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How the Christchurch Massacre Taught Us the Necessity of Peace | HWPL Chicago

By now, news of the mass murder in Christchurch, New Zealand has reached every corner of the globe. On Friday, March 15, 2019, an armed gunman targeted two mosques—Linwood Mosque and Al Noor Mosque—in Christchurch and unloaded high-power artillery, killing 50 worshippers and wounding dozens of others. Authorities believe that the violence was motivated by xenophobia and ethnonationalist sentiments. However horrific it may be, places of worship aren’t new battlegrounds to carry out violent acts based on race, religion, or ethnicity. In June 2015, 9 worshippers were killed during Sunday service in Charleston, South Carolina in what is now known as the Charleston Church Massacre. In May 2010, 94 worshippers were killed and over 100 more wounded in two attacks against the minority Ahmadiyya Muslim community in Lahore, Pakistan while they carried out their Friday prayers. These are only a few examples among too many and as a global society, we continue to be shocked by the violence but no longer surprised. However, the recent Christchurch Massacre has moved the world to action in advocating for interfaith understanding, the acceptance of all people despite differences in culture, nationality, and ethnicity, and in supporting new solutions to the problem of guns and other weapons of destruction. These solutions can be found in the Declaration of Peace and Cessation of War, a draft resolution of 10 articles and 38 clauses outlining how to achieve and sustain international peace. Its principles can also be applied at the local and state level to reduce violence within state boundaries.

Peace Through Reducing Arms Potential and Repurposing Weapons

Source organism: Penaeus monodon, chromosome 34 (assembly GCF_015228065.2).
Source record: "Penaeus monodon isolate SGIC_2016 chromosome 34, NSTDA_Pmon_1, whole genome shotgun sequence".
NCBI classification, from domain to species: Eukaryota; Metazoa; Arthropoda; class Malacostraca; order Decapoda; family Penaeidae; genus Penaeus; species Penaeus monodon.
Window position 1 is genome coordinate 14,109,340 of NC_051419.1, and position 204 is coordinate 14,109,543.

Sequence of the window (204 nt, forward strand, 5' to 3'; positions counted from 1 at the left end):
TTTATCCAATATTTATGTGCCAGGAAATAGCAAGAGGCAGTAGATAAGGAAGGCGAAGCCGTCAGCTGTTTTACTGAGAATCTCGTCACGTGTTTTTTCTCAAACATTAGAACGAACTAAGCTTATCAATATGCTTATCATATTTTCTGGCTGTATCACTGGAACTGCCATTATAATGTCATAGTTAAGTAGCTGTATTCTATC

Common weapons of choice for large scale violence include high-artillery guns and bombs or other explosive devices.  Different states and countries have various laws regarding the usage of certain weapons and access to those weapons.  In New Zealand, for example, you can legally get licensed and own a gun at the age of 16, though registering weapons isn’t necessary under the country’s current gun laws.  After Friday’s tragedy, many are calling for reform in gun control in hopes to deter this from ever happening again. It was recently announced that New Zealand Prime Minister Jacinda Ardern has called for a ban on all assault rifles and military-style semiautomatics.  This decision to limit the kinds of arms allowed to be used by citizens of the state falls in line with Article 2 of the DPCW. Article 2 calls for the reduction of war potential and the repurposing of weapons to benefit humanity. In its purest sense, this article is about reforming the world’s armament laws.  It declares that states shouldn’t produce, assist in, or encourage the proliferation of arms and weapons of mass destruction; rather, they should ensure that these weapons and their respective manufacturing facilities be dismantled and repurposed into something beneficial to humanity. An example of this would be turning an old arms facility into a museum or greenspace.  With Article 2 in place and with the cooperation of the state, tragedies like Christchurch could be greatly reduced and even prevented. Once we as a society view weapons as largely unnecessary facets of life that harm more than heal, we can begin to move forward and place more value on the sanctity of human life, no matter how different that life is from our own.